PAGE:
Backgammon, the oldest game in recorded history, is believed to have originated in Mesopotamia.
In Greece, it is called "tabli" from Turkish "tavla"; in Persia, "shesh-pesh" (the "six-five" game).
I suspect GameOfGo holds the title most ancient. Check out http://www.cwi.nl/~jansteen/go/history/china.html (BrokenLink - 2003/08/26) for the something more substantial on this. I'm actually a little surprised that no-one's remarked on the relationship between Patterns and Joseki ... I should also mention a pet theory that the TaoTeChing actually began as a Go manual. Sure clears up the interpretation of Chapter 33. -- PeterMerel
I assume Wari is the same as (or closely related to) Mancala and Kalaha. -- OleAndersen
We on the C3 project take issue with the whole concept of builders. If your customer wants a point, then make the point. Don't move a piece because you think you might need it later, YouArentGonnaNeedIt. In fact, in XP both players sit on the same side of the table and advance their stones in the same direction after exchanging dice from their respective rolls to maximize their collective advantage. -- RonJeffries
My interest in this ancient game has been renewed by the ready availability of high quality opponents online. -- WardCunningham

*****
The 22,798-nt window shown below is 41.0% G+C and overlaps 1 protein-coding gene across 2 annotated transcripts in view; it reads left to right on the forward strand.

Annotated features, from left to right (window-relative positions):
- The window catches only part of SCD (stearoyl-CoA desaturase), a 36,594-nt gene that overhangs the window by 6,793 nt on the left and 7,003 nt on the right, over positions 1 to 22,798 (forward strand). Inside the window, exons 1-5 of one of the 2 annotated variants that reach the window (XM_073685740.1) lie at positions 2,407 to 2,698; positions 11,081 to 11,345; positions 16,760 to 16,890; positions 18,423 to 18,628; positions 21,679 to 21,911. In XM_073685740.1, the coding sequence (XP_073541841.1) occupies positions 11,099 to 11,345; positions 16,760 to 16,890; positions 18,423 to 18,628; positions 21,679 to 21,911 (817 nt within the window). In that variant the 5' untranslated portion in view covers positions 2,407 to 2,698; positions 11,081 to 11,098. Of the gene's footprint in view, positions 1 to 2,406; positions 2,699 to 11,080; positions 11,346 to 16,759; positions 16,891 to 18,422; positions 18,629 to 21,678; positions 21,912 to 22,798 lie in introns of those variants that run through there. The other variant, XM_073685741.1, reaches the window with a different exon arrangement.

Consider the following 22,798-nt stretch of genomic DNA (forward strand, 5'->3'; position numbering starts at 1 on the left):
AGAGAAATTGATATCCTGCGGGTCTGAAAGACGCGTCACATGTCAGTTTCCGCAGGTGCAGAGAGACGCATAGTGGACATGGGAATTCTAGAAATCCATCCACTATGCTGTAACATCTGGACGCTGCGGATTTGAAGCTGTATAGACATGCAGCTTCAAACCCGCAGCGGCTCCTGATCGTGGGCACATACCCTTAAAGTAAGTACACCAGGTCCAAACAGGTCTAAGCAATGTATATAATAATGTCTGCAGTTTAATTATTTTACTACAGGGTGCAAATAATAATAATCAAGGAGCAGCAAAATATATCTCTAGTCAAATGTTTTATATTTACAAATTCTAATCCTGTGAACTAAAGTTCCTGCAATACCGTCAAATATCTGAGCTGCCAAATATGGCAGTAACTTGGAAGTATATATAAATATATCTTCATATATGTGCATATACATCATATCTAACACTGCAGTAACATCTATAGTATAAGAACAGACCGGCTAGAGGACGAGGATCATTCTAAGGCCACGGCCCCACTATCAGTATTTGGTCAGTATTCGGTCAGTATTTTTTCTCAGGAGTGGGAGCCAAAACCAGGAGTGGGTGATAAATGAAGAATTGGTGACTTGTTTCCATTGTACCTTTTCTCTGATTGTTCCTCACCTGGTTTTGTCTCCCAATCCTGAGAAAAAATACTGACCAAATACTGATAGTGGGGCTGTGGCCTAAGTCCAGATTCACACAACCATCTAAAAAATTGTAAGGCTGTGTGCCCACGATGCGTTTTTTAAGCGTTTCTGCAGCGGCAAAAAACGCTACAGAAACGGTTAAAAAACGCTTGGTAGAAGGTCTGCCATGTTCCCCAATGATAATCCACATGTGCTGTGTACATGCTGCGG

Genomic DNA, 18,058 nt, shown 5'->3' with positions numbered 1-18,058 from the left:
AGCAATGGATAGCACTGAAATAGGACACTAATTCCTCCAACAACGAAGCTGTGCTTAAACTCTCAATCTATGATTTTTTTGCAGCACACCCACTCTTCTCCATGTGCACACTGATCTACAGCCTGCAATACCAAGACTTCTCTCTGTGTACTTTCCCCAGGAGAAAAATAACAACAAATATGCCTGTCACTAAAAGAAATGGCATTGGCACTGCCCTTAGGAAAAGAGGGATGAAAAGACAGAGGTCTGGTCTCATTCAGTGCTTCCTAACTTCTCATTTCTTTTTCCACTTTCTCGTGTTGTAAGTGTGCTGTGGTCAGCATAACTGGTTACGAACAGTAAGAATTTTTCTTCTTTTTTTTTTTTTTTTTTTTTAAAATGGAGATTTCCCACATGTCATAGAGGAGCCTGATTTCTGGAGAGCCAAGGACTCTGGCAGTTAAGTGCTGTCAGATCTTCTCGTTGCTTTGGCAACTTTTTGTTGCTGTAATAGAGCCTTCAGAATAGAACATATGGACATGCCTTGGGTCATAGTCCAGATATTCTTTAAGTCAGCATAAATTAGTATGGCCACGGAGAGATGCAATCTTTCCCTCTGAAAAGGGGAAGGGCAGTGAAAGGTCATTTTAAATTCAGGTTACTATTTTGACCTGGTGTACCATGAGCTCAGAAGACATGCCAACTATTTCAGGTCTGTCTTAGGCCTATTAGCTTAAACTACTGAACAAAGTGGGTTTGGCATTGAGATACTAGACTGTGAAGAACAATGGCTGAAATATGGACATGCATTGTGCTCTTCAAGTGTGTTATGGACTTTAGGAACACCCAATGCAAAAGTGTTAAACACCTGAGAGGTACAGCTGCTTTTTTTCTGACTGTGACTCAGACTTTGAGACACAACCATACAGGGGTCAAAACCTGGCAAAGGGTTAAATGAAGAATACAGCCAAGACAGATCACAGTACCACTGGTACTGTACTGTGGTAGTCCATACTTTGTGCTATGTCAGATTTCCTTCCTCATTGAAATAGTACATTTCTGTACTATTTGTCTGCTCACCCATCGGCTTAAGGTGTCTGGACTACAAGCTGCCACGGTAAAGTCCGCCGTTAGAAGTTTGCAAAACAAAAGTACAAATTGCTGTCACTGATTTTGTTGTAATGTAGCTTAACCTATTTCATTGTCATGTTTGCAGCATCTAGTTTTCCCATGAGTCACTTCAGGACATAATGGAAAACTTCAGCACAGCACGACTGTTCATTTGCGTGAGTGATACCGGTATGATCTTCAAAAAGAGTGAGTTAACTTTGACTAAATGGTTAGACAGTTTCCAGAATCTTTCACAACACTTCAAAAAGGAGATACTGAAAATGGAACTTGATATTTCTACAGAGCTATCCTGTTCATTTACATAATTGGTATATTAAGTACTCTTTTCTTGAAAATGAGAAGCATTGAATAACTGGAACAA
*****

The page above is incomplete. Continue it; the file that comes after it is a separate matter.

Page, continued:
It seems to me that the oldest games are running games. One must also think that games appeared before dice, and playing dice alone is much simpler than backgammon. So something must have appeared before backgammon.
My theory: some game, then dice, then running games, then backgammon.
I probably have a book on the subject, I will check and fix this.
Ok, I checked, it seems that backgammon descends from Pachisi.
Mancala is a running game without dice. Backgammon resembles it in many ways (the goal is to get your players to a home base, you get ahead by hitting other players blots).
Mancala, also called Wari, Omweso, and many other names is probably older than Backgammon. Boards for it were found in Luxor and Thebes. It is common in many places in Africa. Muslims took it to India, Indonesia and the Phillipines. Slaves in the Carribbean and South America played it. There are many varieties with different numbers of rows, pits, and different kinds of rules for continuing play and for what happens when blots are hit.
On Go and Joseki: yes they are patterns but another level of Go patterns is the series of Go Proverbs like "The enemy's key play is my own key play."
It's likely that the oldest game still played today is tag. This game requires no hardware at all, even spoken language is not required.